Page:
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Comment: February 2014

The fire at an under-construction student apartment building in Kingston, Ont., in December has become a political football; everyone’s talking about it but no one’s saying much.

February 10, 2014
By Laura King


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The fire at an under-construction student apartment building in Kingston, Ont., in December has become a political football; everyone’s talking about it but no one’s saying much.

The lower level was a parkade; the second level was a wood-frame basement, only 50 per cent below grade. Technically, the structure was six storeys, but it met height requirements for four-storey wood-frame construction.

The building was massive – almost 50,000 square feet (that’s 20, 2,500 square-foot homes, or most of a suburban street), but when it burned, the fire affected a 134,000-square-foot area: houses and businesses caught fire; people evacuated.

Workers were endangered – not only 68-year-old Adam Jastrezbski and the helicopter rescue crew members who plucked him from the end of a crane 150 feet in the air, but also construction workers who were trapped on the upper floor, because the single stairway exit was blocked.

British Columbia already allows six-storey combustible construction. There are proposals to amend the Ontario and national building codes to permit the same. Studies have shown that once the buildings are built with all the necessary fire-protection measures there is no greater risk than there is with four-storey wood-frame buildings. And if I’m reading correctly, the proposed amendments to the national code and, presumably – eventually – Ontario’s, do indeed include increased safety measures, such as better access for fire vehicles and water supply to the site when combustible materials arrive.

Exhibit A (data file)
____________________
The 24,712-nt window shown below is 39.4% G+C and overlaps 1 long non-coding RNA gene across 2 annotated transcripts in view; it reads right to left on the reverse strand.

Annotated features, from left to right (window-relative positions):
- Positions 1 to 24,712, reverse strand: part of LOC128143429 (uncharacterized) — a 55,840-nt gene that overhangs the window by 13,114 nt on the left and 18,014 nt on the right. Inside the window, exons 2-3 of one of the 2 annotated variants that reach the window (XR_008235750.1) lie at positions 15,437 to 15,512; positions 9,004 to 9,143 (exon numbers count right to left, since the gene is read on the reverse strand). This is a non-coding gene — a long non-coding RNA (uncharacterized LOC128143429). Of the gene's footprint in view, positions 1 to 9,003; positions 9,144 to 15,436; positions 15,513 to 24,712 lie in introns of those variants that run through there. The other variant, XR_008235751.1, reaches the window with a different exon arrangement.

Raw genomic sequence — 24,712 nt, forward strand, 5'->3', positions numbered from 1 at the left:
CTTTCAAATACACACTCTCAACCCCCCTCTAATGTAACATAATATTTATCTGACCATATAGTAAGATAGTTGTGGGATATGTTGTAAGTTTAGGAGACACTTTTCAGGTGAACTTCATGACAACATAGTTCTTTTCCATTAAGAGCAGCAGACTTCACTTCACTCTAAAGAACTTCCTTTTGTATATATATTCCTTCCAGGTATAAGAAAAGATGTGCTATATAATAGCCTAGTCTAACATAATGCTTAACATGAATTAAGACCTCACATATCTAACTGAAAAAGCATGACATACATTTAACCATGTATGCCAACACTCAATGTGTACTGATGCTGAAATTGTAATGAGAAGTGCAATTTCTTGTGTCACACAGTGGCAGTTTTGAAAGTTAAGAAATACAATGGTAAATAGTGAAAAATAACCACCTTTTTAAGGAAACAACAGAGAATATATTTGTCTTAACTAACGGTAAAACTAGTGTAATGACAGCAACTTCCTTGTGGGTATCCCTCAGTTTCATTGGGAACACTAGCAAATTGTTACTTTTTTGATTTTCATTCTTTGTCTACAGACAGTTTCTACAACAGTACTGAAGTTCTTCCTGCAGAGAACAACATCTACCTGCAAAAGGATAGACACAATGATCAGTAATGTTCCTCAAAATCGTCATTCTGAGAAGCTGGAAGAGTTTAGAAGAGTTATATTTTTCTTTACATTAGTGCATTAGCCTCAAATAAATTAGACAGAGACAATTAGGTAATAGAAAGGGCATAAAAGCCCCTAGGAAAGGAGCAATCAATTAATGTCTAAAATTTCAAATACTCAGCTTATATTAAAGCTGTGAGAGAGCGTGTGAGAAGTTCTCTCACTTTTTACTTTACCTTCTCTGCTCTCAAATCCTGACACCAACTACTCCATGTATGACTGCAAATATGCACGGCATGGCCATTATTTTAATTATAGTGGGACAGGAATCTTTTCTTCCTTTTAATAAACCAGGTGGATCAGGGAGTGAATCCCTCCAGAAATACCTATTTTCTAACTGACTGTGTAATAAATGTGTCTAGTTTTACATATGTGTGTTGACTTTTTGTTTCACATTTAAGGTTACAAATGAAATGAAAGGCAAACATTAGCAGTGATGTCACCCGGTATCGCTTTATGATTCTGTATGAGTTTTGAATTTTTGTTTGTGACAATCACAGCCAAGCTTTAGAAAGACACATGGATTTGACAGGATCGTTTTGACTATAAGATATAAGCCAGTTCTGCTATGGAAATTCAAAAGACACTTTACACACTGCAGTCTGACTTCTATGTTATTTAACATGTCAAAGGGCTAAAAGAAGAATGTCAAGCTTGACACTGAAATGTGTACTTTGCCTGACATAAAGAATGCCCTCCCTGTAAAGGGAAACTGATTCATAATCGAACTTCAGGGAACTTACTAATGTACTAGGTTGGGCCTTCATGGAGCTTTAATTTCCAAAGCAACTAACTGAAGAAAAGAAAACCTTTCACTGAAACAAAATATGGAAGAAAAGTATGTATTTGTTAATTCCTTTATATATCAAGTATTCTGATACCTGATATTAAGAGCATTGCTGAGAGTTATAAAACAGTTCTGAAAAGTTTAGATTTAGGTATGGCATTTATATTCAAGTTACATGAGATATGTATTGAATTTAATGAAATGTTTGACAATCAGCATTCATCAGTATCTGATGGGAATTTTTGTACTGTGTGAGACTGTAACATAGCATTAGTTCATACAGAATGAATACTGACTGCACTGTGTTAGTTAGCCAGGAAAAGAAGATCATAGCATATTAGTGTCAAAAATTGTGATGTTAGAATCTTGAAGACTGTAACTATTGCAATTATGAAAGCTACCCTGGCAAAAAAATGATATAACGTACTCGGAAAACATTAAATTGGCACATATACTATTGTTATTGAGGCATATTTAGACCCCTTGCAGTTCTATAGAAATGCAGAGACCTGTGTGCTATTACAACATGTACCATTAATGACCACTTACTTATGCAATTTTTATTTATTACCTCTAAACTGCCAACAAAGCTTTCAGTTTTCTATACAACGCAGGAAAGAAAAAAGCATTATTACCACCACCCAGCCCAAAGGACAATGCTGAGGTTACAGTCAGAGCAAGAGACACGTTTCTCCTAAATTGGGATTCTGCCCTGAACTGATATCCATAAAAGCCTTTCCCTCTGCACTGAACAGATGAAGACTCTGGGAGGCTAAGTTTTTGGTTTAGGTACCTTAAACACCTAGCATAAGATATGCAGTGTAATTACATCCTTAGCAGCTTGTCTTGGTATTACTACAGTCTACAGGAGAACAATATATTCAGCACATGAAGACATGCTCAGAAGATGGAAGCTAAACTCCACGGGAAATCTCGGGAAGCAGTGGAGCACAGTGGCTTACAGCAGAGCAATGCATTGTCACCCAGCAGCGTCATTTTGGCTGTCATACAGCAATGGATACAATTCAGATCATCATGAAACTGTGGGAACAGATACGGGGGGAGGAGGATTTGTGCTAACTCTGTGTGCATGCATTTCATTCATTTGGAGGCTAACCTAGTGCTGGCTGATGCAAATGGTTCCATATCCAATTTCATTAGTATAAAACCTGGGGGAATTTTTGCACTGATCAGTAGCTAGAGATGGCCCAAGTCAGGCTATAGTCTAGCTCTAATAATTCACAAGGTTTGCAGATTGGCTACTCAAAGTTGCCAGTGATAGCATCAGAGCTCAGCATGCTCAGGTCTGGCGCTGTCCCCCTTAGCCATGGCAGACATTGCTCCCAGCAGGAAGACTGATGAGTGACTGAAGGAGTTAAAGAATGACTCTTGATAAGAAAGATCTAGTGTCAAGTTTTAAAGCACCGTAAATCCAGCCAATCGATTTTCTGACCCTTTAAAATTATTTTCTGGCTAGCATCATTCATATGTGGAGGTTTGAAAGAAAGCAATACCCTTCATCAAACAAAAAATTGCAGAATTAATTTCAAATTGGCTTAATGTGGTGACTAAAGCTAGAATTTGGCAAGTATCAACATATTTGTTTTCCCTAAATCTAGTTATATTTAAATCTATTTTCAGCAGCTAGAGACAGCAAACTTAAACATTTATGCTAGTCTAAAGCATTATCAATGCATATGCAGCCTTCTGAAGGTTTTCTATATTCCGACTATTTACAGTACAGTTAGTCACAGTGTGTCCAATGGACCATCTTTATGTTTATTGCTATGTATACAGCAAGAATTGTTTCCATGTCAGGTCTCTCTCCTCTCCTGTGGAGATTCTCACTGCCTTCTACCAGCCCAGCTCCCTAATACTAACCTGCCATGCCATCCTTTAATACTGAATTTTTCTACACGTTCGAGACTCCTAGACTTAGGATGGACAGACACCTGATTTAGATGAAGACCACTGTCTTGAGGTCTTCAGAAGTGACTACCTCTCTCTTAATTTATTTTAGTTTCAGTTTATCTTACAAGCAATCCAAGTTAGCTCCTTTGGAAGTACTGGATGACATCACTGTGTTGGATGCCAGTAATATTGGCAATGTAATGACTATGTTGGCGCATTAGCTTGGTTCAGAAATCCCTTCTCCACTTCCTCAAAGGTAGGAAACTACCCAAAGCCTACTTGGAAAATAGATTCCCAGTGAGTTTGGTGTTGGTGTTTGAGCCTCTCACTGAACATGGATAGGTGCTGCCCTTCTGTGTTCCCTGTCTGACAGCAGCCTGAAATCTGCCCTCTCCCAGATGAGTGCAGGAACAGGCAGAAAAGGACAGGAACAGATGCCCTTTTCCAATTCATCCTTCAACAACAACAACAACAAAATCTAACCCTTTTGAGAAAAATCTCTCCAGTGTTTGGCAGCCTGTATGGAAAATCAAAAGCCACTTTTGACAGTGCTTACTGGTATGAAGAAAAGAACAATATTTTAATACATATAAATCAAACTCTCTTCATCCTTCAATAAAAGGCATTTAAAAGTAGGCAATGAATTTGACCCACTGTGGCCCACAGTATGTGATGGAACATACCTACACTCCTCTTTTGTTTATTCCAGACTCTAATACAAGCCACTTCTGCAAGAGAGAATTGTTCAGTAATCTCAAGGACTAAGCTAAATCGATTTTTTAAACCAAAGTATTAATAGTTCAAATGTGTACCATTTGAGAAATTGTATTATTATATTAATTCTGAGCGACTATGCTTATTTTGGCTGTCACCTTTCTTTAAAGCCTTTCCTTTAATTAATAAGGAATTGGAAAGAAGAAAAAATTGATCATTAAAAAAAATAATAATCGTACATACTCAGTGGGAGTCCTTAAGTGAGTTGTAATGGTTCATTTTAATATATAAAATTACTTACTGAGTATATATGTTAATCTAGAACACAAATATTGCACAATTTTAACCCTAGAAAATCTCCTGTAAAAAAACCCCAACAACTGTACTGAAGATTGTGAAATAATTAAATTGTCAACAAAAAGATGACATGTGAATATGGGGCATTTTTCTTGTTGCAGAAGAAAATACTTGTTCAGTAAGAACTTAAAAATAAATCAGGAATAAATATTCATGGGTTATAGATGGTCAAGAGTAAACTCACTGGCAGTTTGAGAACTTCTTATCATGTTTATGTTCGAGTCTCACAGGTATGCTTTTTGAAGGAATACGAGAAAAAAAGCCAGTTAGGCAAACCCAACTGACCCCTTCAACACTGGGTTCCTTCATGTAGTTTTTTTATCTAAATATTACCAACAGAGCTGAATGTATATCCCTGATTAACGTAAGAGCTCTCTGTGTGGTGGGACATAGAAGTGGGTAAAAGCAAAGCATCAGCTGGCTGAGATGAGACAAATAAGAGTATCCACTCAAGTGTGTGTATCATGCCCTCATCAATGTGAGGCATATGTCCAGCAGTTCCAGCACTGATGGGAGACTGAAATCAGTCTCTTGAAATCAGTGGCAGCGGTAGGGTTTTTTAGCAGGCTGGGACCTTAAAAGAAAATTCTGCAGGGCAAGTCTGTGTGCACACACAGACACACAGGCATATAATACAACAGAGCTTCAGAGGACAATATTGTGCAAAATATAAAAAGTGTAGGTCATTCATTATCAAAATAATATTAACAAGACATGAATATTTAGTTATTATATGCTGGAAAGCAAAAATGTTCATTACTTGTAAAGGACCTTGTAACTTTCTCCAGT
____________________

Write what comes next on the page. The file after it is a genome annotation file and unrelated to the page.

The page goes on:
I don’t understand, though, why construction sites don’t need better fire-safety measures now – or, maybe specifically, wood-frame construction sites. Why was it OK to have only one accessible exit from the Kingston structure? Was it OK?

The Ontario Ministry of Labour’s regulation 213/91 sets out fire-safety measures for construction sites; there must be working fire extinguishers and adequate exits – although adequate is not defined. A safety officer for a national construction company told me the rules are vague and that, really, it’s up to contractors to set standards to protect workers.

The concrete industry has launched a national campaign against mid-rise combustible construction. Of course it has. Wood is cheaper and the concrete people will lose money.

Although Jastrezbski survived, he will be forever traumatized. If the building had been six storeys and, therefore, the heat more intense and the flames higher, would he have made it?

In Ontario, the bill to allow six-storey wood-frame construction is called the Forestry Industry Revitalization Act. Ontario’s housing ministry website says forestry is a key economic indicator identified in the growth plan for Northern Ontario, and new demand for wood would support growth. Which is great. Unless you’re the guy trapped on a boom waiting for a chopper to rescue you as flames lick at your heels.


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